Leading in service through passion in culture

  • Published
  • By Staff Sgt. Magen M. Reeves
  • 325th Fighter Wing Public Affairs

Staff Sgt. Tyneshia Uscanga, 601st Air Operations Center joint interface control cell track data coordinator, celebrates her family’s connected past and cultural awareness through her actions and dedication to her profession.

Uscanga comes from an Afro-Latina heritage, meaning Latin with African decent, and has looked up to her maternal grandmother who immigrated from San Blas, Panama, to Philadelphia, Pennsylvania, when she was very young. While no longer in Panama, her grandmother passed down the traditions of her culture to the family, including dress styles and customs. The family grew their roots under their grandmother who served as the matriarch of the family.

“She paved the way for my family,” said Uscanga. “Everything started with her coming here and she was a very strong woman that worked in factories [and as a seamstress], learned the [English] language and taught me Spanish… I am one of the grandchildren that can read, write, and speak fluently.”

Uscanga’s life led her to Norfolk, Virginia, where she claims home. Her father retired from the U.S. Navy and her mother also served for 11 years. As an adult, Uscanga attended Norfolk State University. She enlisted in the Air Force in 2016 as active duty and transitioned to the Active Guard Reserve Program in 2020. Uscanga said that joining the military made her grandmother, father and mother very proud.

“A lot of times in other countries, and sometimes even here in the States, a serving [service] member is looked at, or classified as, a male,” said Uscanga. “Women serving, women of color serving, women of different ethnic backgrounds serving… that’s very powerful.”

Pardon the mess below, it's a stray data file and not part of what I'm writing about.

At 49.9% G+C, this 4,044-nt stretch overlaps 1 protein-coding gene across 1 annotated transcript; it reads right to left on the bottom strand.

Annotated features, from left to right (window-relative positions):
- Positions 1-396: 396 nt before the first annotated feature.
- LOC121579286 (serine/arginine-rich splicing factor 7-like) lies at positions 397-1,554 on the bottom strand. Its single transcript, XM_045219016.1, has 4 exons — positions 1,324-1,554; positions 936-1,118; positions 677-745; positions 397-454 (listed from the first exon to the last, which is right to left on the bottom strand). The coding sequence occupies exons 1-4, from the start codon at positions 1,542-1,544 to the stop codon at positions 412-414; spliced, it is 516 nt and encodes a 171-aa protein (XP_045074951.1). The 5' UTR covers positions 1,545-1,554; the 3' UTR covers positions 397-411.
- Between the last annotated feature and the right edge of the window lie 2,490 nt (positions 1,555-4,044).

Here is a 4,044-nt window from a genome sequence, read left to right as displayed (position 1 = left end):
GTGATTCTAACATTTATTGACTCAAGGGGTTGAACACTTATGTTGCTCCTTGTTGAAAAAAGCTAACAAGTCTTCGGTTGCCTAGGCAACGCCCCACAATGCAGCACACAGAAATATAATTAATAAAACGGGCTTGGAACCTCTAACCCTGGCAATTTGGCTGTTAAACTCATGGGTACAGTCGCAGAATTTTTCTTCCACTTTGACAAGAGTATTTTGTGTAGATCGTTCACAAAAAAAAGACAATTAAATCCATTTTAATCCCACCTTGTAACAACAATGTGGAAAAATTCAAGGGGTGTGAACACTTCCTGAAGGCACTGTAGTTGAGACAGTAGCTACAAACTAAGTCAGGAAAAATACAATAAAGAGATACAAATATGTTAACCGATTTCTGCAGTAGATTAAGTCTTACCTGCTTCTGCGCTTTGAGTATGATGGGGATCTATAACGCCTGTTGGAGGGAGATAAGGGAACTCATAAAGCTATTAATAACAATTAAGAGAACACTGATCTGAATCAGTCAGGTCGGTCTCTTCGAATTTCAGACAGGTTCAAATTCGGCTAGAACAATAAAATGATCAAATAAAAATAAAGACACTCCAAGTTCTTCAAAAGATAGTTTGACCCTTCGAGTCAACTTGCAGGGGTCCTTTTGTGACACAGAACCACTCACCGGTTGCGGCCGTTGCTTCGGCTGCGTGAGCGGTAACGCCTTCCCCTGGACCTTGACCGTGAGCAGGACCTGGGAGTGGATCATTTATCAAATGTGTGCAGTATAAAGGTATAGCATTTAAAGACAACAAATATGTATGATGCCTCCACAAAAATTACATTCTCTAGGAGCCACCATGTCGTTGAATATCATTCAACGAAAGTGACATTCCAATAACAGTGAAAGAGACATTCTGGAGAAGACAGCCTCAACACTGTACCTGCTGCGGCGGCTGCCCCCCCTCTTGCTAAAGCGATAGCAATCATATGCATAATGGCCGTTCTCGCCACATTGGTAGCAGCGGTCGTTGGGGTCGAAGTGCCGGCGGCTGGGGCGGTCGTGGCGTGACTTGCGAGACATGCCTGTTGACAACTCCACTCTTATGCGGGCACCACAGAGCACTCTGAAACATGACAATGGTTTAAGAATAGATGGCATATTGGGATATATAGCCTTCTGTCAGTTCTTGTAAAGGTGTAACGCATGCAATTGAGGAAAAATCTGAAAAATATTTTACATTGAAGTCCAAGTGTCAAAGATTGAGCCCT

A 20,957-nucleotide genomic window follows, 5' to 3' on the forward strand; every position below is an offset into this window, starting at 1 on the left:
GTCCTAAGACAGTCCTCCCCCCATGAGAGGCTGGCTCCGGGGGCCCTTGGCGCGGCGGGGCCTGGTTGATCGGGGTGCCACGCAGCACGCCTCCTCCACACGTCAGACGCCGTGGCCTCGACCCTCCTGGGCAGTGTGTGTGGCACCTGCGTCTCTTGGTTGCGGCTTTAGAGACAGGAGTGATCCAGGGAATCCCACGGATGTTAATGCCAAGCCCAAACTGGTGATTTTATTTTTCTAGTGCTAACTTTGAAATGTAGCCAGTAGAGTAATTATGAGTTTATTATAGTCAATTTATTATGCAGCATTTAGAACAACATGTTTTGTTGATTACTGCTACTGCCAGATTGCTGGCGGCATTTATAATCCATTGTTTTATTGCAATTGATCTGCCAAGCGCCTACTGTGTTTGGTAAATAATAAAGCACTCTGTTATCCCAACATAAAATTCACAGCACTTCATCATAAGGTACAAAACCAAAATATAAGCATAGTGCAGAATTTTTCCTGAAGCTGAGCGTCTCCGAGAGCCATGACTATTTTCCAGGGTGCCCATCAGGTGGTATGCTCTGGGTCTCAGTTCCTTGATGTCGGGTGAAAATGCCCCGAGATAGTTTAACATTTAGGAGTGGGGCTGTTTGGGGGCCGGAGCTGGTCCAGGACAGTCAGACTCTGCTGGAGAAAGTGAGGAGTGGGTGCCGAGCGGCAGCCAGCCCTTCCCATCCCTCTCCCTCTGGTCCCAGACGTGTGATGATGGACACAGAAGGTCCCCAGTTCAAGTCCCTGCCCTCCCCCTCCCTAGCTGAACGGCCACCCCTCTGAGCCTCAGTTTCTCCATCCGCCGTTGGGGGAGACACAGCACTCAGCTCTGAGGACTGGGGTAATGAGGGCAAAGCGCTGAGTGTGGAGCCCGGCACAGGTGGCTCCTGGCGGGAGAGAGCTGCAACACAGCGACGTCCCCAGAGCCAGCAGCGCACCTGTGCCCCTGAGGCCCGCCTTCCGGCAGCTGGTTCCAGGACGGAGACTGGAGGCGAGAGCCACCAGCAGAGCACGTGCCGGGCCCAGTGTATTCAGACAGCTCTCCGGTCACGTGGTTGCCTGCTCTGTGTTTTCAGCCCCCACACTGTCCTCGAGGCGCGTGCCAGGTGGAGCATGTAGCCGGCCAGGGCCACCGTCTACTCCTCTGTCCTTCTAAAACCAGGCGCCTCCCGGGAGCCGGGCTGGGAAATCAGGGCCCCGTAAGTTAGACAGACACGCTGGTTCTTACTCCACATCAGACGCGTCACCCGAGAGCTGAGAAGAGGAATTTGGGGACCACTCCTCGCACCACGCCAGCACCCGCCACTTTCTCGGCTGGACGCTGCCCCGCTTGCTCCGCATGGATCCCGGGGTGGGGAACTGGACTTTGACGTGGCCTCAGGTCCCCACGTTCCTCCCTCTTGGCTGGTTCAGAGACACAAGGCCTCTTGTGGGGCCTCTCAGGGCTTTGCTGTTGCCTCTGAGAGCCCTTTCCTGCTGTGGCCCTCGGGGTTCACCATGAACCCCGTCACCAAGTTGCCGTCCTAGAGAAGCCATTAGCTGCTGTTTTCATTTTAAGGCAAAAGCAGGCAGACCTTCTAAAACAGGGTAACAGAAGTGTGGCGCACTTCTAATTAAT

Not only did she follow in her parent’s footsteps, she accomplished something that is seen as exceptional in her culture.

“Traditionally in our culture, most women don't really have to work, and this is not for all women because we do have working women, but most will stay home with the children to care for the home,” said Uscanga. “It's definitely a proud and glowing moment when you have a woman that's able balance both worlds; that's able to take care of the home, the children [because I have two children] and also work… and continue to be the strength and backbone for my family.”

Each year, the Department of Defense celebrates National Hispanic Heritage Month from Sept. 15 to Oct. 15. This years’ theme is “Unidos, inclusivity for a stronger nation.” Unidos, a word rooted in Hispanic culture means united, connected and close. This concept speaks to Uscanga and her experience in serving in the world’s greatest Air Force.

“We all look different and speak different dialects, but we come together to support each other and make the [Air Force] what it is today,” said Uscanga.

Managing diversity and fostering inclusion at the unit level allows the mission to keep moving forward as effectively as possible.

“A lot of people…don't really understand a person’s culture nor traditions… or why they do things the way they do,” said Uscanga. “Educating allows for understanding from either side of whichever culture you come from. When you understand why someone is way… then you get that mutual understanding. It makes for a healthier work environment.”